Yorkshire grit sees duo home



Yorkshire duo Adrian Ambler and Aran Wainwright made it a case of third time successful at Forest Pines to win the Skins PGA Fourball Championship.

Runners up in 2009 and joint eighth last year, the pair fulfilled Wainwright's battle cry after posting a seven-under-par opening round of 66 to leave them a stroke adrift of the leaders.

"Now, unlike last year, we've got to keep it going over the next two days," said Wainwright, the head PGA professional at Mid Yorkshire Golf Club, Pontefract.

Thirty-six holes later and Wainwright and Ambler had followed up a second round of 64 with another 66 and the gap between first and second remained one stroke.

This time, though, it was in their favour and they claimed the £5,000 winner's cheque.

And just as that narrow victory margin suggests, it was a close run thing as the runner's up, Leicestershire pair Matthew Cort (Rothley Park) and Craig Shave (Whetstone), pushed them all the way in the final round.

Both pairs made blistering starts, trading birdies to maintain the two-stroke difference that existed at the start.

At the halfway stage, though, a sextet of birdies from Yorkshire's 'A' team and five from Leicestershire's finest meant the former's advantage had increased to three strokes.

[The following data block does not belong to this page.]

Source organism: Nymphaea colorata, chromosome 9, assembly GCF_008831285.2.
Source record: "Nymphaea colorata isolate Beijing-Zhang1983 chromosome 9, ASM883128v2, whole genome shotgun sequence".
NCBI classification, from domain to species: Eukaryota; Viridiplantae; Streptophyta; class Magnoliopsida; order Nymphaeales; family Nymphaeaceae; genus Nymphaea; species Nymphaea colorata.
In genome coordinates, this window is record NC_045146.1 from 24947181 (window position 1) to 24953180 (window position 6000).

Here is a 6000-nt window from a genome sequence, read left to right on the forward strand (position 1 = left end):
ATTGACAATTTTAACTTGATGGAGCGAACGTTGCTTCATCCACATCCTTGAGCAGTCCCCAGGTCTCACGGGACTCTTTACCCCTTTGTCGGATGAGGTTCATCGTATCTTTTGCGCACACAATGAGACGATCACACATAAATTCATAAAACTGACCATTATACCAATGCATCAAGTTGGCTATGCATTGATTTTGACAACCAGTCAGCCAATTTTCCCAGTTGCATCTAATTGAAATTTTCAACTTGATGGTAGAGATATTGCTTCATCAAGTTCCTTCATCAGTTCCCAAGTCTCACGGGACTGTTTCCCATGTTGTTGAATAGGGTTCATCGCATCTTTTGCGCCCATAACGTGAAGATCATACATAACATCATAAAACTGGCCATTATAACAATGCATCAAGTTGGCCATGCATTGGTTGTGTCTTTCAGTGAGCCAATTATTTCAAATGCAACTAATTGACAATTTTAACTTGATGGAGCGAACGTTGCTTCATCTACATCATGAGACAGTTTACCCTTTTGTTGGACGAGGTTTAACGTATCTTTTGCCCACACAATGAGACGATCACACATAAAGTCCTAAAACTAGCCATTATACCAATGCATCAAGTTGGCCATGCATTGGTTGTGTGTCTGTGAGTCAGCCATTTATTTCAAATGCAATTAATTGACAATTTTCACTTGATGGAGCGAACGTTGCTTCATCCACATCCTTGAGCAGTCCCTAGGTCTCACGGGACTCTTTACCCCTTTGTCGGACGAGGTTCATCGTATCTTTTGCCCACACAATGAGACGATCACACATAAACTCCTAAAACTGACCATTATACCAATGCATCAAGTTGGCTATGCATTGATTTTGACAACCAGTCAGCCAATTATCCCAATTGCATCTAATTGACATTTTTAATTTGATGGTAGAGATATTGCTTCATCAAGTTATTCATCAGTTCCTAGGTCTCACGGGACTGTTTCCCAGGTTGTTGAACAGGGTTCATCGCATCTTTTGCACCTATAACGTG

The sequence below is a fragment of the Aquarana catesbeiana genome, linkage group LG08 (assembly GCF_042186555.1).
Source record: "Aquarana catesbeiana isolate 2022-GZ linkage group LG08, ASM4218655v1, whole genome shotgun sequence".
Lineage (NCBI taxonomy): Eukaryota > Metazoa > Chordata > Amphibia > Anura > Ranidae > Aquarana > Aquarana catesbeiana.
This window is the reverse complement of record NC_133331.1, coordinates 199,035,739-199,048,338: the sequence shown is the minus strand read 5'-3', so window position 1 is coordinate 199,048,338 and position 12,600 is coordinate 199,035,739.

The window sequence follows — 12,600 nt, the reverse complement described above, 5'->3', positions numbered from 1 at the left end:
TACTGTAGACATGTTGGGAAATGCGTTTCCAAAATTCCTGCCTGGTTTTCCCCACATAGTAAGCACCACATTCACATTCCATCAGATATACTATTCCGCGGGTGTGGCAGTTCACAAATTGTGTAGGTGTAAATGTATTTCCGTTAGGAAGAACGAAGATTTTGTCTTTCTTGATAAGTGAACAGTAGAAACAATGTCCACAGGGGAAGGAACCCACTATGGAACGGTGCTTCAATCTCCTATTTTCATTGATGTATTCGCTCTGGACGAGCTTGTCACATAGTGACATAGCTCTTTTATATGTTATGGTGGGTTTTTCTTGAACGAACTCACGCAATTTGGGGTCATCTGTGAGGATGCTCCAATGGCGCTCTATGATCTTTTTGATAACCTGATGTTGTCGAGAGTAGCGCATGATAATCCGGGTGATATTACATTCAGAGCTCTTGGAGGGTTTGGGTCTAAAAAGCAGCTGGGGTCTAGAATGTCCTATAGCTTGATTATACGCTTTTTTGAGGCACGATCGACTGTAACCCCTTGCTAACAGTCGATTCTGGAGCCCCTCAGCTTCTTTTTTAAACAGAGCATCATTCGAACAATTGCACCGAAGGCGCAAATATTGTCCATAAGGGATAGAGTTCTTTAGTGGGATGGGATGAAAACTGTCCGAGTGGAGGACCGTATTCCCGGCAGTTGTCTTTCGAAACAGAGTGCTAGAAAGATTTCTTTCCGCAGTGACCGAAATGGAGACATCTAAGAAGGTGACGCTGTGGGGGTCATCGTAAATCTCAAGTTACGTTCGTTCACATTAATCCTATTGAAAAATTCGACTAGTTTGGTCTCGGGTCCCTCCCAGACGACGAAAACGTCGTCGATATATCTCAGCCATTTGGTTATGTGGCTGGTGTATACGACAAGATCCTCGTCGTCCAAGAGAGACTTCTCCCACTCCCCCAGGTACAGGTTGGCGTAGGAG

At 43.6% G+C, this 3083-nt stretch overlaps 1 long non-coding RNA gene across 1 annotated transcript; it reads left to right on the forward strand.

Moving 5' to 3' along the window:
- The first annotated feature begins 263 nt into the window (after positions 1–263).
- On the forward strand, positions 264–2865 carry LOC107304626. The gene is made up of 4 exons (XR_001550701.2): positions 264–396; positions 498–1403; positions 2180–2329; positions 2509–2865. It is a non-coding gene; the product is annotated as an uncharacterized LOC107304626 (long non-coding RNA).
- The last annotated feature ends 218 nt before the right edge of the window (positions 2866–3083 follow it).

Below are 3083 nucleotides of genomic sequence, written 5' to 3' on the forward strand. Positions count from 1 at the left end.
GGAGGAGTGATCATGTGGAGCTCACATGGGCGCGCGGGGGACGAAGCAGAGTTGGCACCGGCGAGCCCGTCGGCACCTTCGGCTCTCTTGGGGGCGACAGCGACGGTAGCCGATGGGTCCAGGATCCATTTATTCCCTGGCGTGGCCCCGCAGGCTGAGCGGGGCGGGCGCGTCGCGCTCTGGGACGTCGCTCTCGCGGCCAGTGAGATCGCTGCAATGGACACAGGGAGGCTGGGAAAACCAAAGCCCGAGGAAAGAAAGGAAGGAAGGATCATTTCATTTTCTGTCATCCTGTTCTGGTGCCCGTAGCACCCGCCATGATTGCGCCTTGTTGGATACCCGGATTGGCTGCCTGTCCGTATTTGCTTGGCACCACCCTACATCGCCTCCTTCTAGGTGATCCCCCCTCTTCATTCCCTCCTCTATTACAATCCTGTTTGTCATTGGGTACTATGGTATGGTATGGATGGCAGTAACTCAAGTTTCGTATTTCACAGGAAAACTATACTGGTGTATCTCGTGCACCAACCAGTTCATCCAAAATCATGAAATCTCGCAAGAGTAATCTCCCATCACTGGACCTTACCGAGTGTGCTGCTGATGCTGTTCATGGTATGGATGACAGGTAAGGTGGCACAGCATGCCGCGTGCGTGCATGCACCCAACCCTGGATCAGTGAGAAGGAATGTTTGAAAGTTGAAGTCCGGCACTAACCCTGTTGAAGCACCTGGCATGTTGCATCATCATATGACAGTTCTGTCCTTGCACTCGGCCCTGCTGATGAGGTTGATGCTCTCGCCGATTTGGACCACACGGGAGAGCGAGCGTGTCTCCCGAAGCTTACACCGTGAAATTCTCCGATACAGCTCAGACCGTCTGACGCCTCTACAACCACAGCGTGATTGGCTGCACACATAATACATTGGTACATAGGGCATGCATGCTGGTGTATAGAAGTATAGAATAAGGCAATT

But just as there had been a glut of birdies on the outward nine, there was a relative famine on the return as a strengthening wind began to have an influence.

That is until the 15th, 16th, and 17th holes where Cort and Shave turned up the heat with successive birdies to trim the deficit to one.

They failed to maintain the pressure, however, by posting a bogey at the last. Which was just as well as Wainwright and Ambler followed suit, not that the latter was worried.

"I was aware of what they'd done, so I knew what we had to do and wasn't too concerned," said Ambler, the PGA professional at Low Laithes Golf Club, Wakefield, who is enjoying a golden autumn.

Victory at the Lincolnshire course for the 41-year-old follows him winning the PGA North Region last month and he attributes his success to his laid back demeanour at the last hole.

"I'm a lot more relaxed on the course these days," he explained. "If I hit a bad shot I don't beat myself up about it. And if I hit a good one, I enjoy it but don't get carried away."

Wainwright, however, was more upbeat about the form of the man he has partnered for the past 15 years.

"All credit to him," he said. "He's playing fantastically well at the moment and I'm just delighted to hang on to his coat tails."

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